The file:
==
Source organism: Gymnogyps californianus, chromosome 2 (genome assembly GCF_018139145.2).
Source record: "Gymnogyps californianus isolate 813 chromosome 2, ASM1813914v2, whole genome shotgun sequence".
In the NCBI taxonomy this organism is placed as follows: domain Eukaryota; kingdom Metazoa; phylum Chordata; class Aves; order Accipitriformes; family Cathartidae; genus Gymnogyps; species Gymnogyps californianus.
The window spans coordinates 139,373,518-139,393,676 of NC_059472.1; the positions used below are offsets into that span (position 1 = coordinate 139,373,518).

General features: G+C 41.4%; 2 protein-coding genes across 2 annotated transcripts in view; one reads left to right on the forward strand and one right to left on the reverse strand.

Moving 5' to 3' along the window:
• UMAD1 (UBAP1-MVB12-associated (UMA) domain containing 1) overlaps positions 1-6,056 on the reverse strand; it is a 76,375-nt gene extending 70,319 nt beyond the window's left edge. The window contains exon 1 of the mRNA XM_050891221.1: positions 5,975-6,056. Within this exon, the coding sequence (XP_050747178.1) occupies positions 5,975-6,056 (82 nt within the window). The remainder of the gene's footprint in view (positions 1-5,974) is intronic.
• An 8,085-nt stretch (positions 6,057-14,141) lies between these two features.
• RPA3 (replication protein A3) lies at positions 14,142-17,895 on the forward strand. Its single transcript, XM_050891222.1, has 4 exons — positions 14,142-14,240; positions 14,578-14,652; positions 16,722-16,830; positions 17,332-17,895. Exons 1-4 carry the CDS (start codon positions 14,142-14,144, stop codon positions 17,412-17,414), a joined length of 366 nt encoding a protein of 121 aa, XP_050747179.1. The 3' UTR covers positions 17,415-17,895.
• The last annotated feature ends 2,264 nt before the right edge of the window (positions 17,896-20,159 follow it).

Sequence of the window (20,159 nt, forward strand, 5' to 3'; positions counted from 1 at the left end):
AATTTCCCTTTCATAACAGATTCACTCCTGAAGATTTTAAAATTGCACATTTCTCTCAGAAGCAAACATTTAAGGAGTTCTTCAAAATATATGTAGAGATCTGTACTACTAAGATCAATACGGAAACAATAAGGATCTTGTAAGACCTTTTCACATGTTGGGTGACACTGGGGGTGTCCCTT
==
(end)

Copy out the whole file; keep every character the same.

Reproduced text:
Source organism: Gymnogyps californianus, chromosome 2 (genome assembly GCF_018139145.2).
Source record: "Gymnogyps californianus isolate 813 chromosome 2, ASM1813914v2, whole genome shotgun sequence".
In the NCBI taxonomy this organism is placed as follows: domain Eukaryota; kingdom Metazoa; phylum Chordata; class Aves; order Accipitriformes; family Cathartidae; genus Gymnogyps; species Gymnogyps californianus.
The window spans coordinates 139,373,518-139,393,676 of NC_059472.1; the positions used below are offsets into that span (position 1 = coordinate 139,373,518).

General features: G+C 41.4%; 2 protein-coding genes across 2 annotated transcripts in view; one reads left to right on the forward strand and one right to left on the reverse strand.

Moving 5' to 3' along the window:
• UMAD1 (UBAP1-MVB12-associated (UMA) domain containing 1) overlaps positions 1-6,056 on the reverse strand; it is a 76,375-nt gene extending 70,319 nt beyond the window's left edge. The window contains exon 1 of the mRNA XM_050891221.1: positions 5,975-6,056. Within this exon, the coding sequence (XP_050747178.1) occupies positions 5,975-6,056 (82 nt within the window). The remainder of the gene's footprint in view (positions 1-5,974) is intronic.
• An 8,085-nt stretch (positions 6,057-14,141) lies between these two features.
• RPA3 (replication protein A3) lies at positions 14,142-17,895 on the forward strand. Its single transcript, XM_050891222.1, has 4 exons — positions 14,142-14,240; positions 14,578-14,652; positions 16,722-16,830; positions 17,332-17,895. Exons 1-4 carry the CDS (start codon positions 14,142-14,144, stop codon positions 17,412-17,414), a joined length of 366 nt encoding a protein of 121 aa, XP_050747179.1. The 3' UTR covers positions 17,415-17,895.
• The last annotated feature ends 2,264 nt before the right edge of the window (positions 17,896-20,159 follow it).

Sequence of the window (20,159 nt, forward strand, 5' to 3'; positions counted from 1 at the left end):
AATTTCCCTTTCATAACAGATTCACTCCTGAAGATTTTAAAATTGCACATTTCTCTCAGAAGCAAACATTTAAGGAGTTCTTCAAAATATATGTAGAGATCTGTACTACTAAGATCAATACGGAAACAATAAGGATCTTGTAAGACCTTTTCACATGTTGGGTGACACTGGGGGTGTCCCTT